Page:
• The cartridge is centered inside the shower valve body. Since it’s sat there for some time, you may need to first let it soak in Calcium, Lime and Rust Remover (CLR) before attempting to remove it.
      • If you tug gently and it’s stuck, you can use a special cartridge removal tool. (Sometimes the replacement cartridge you’ve purchased will include one as part of its kit.) 
    • Place the cartridge replacement tool over the brass stem of the shower valve body. The tool has a pair of shoulders that fit inside the shower valve stem and catch onto the corresponding shoulders of the cartridge inside of it. 
    • Using a pair of pliers, hold onto the square piece of the tool and twist a quarter of a turn to loosen the cartridge.
    • Twist back and forth until the O-ring seal breaks, signaling that the cartridge is now free to be removed.
      • Be careful as you twist. If the shower valve body cracks or breaks from too much pressure, you will have to replace the entire valve system. 
    • Grasp the end of the cartridge with needle-nose pliers and pull it firmly but gently straight out of shower valve body in the wall. 
  • Install the replacement cartridge.
    • Begin by applying lube to the rubber seals and O-ring on the new cartridge. This helps ensure it doesn’t get stuck in the future and turns smoothly.
    • Insert the cartridge into the valve stem body, making sure it faces the right direction—with the HC indicator on top. Push it straight in without turning.
      • If you accidentally replace it upside down, you will reverse the direction of hot and cold for your shower. 
      • The cartridge needs to be pushed in all the way to avoid leaks.
    • Push the retainer clip back into its spot on top of the shower valve to hold the cartridge in place. Make sure you push it all the way in for a tight hold.

Tada! You have now replaced your shower valve cartridge. You can now skip ahead to step four to reinstall the shower valve covering and handles or you can keep reading here to learn how to install a restrictor valve on the cartridge to set a temperature limit.

How To Add a Restrictor Valve

  • First, check your current water temperature. Since the handle of your faucet is not yet connected, grasp the shower valve with a pair of pliers and turn on the hot water to full blast.
    • You will have to turn your water supply back on to do this.
    • Use a thermometer to measure the water temperature. Less than 120 degrees Fahrenheit is considered ideal (and less than 115 degrees Fahrenheit if the bath will be used for young children.)
  • If you decide you want to set a temperature upper limit, install the restrictor valve or limit stopper by turning it 90 degrees to the right and pushing it into place at the end of the shower valve cartridge.
  • Use pliers to turn on the hot water again and the thermometer to check the temperature.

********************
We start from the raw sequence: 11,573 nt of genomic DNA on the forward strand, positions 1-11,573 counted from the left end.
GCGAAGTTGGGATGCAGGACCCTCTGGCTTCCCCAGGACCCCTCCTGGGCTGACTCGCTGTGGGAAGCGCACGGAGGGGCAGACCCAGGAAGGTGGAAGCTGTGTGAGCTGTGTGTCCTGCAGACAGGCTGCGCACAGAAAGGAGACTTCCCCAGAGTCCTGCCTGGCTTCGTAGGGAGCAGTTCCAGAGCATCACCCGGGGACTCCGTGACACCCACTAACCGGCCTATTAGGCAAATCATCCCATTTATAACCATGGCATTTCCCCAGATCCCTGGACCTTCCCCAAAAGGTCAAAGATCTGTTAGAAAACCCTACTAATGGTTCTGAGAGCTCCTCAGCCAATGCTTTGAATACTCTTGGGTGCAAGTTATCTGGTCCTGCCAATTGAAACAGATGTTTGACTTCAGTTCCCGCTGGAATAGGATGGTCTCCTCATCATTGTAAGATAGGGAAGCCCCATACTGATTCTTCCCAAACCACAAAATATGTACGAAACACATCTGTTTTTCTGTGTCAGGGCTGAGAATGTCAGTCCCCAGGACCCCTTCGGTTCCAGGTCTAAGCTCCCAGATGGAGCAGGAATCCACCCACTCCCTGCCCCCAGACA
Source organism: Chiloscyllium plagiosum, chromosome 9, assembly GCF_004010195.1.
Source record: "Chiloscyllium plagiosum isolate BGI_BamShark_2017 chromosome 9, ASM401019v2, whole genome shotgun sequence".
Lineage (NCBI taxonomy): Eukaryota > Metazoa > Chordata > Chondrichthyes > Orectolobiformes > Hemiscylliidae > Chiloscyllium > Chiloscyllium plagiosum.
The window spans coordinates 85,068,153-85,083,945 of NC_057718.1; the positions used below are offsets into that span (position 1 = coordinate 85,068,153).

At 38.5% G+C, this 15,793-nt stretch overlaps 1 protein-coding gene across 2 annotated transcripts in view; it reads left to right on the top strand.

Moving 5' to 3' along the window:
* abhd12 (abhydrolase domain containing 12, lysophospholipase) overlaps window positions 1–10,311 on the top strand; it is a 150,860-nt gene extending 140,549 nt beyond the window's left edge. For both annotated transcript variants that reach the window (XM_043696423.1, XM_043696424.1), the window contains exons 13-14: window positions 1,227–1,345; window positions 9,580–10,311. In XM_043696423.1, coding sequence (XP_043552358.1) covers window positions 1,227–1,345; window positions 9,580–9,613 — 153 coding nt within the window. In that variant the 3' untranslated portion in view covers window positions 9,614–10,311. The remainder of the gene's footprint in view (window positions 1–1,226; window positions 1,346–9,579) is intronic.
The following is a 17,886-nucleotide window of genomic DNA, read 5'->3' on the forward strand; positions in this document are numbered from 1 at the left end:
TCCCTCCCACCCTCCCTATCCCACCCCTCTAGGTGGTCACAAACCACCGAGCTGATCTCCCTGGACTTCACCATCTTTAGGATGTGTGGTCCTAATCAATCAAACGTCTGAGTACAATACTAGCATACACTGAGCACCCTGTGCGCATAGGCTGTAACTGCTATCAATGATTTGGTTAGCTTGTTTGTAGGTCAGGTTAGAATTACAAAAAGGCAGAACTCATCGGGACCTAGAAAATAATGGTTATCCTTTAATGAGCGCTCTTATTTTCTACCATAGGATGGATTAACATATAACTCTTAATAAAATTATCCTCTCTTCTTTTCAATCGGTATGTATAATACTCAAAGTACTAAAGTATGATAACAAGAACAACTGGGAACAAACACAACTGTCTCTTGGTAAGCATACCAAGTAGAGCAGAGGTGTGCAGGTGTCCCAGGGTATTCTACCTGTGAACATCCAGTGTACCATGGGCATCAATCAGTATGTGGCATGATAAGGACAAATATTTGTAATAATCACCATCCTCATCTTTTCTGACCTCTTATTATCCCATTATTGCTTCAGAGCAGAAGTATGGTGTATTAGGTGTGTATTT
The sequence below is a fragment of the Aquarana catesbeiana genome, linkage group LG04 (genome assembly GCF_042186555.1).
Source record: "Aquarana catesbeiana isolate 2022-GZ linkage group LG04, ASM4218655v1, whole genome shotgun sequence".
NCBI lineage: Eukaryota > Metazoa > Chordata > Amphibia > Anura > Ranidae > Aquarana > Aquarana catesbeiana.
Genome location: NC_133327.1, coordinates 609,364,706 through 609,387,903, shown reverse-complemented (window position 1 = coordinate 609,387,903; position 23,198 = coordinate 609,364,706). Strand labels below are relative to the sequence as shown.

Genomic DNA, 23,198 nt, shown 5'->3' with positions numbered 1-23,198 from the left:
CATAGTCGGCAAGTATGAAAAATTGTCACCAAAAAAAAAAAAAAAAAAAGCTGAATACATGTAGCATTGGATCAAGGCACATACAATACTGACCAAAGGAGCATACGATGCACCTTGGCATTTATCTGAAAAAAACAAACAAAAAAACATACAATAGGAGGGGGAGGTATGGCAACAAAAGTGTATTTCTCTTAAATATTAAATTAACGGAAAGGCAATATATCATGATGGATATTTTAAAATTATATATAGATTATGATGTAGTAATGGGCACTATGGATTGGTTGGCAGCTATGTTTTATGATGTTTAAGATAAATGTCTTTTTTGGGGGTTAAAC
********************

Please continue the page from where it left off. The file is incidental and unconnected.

• If you want to restrict the temperature further, turn the restrictor valve further to the right. If you want the water to be able to get warmer, turn the valve further to the left.

Handle Reinstallation Using Mounting Pieces

  • Friction fit the chrome sleeve that covers the shower valve stem back into place by turning it clockwise by hand.
  • Place the decorative faceplate/escutcheon back in its spot.
    • Reinstall whatever screws held it in place (usually one on the top and bottom, or one on each side).
    • For a better leakproof seal, caulk around the outside edge of the faceplate.
  • Replace the shower handle as you removed it, by screwing it in and putting back the plastic or metal covering that concealed the screw, if applicable. (See below for how to install a handle that requires mounting pieces.)
  • Turn your water back on, then check and make sure the handle is working properly.

You have now fixed your leaking shower valve and can enjoy consistent temperatures in your shower without any dripping. If you’re in need of more thorough leak detection and repair solutions or are looking for a reliable plumber in Rockville, MD, or the surrounding areas, contact Heil Plumbing DMV today.

Look out for more articles from our Leak Inspection and Repair Blog Series, which overview:

If you ever find yourself in a fix and need leak detection in Rockville and the surrounding areas, connect with a trustworthy plumber in Baltimore County by contacting Heil Plumbing today.

Heil Plumbing is a family-run company owned by a third-generation master plumber. We can help you with a full range of plumbing services, including toilet installation and repair, leak detection and pipe repair, faucet repair and installation, drain cleaning, and water heater repair in Baltimore County and the surrounding areas.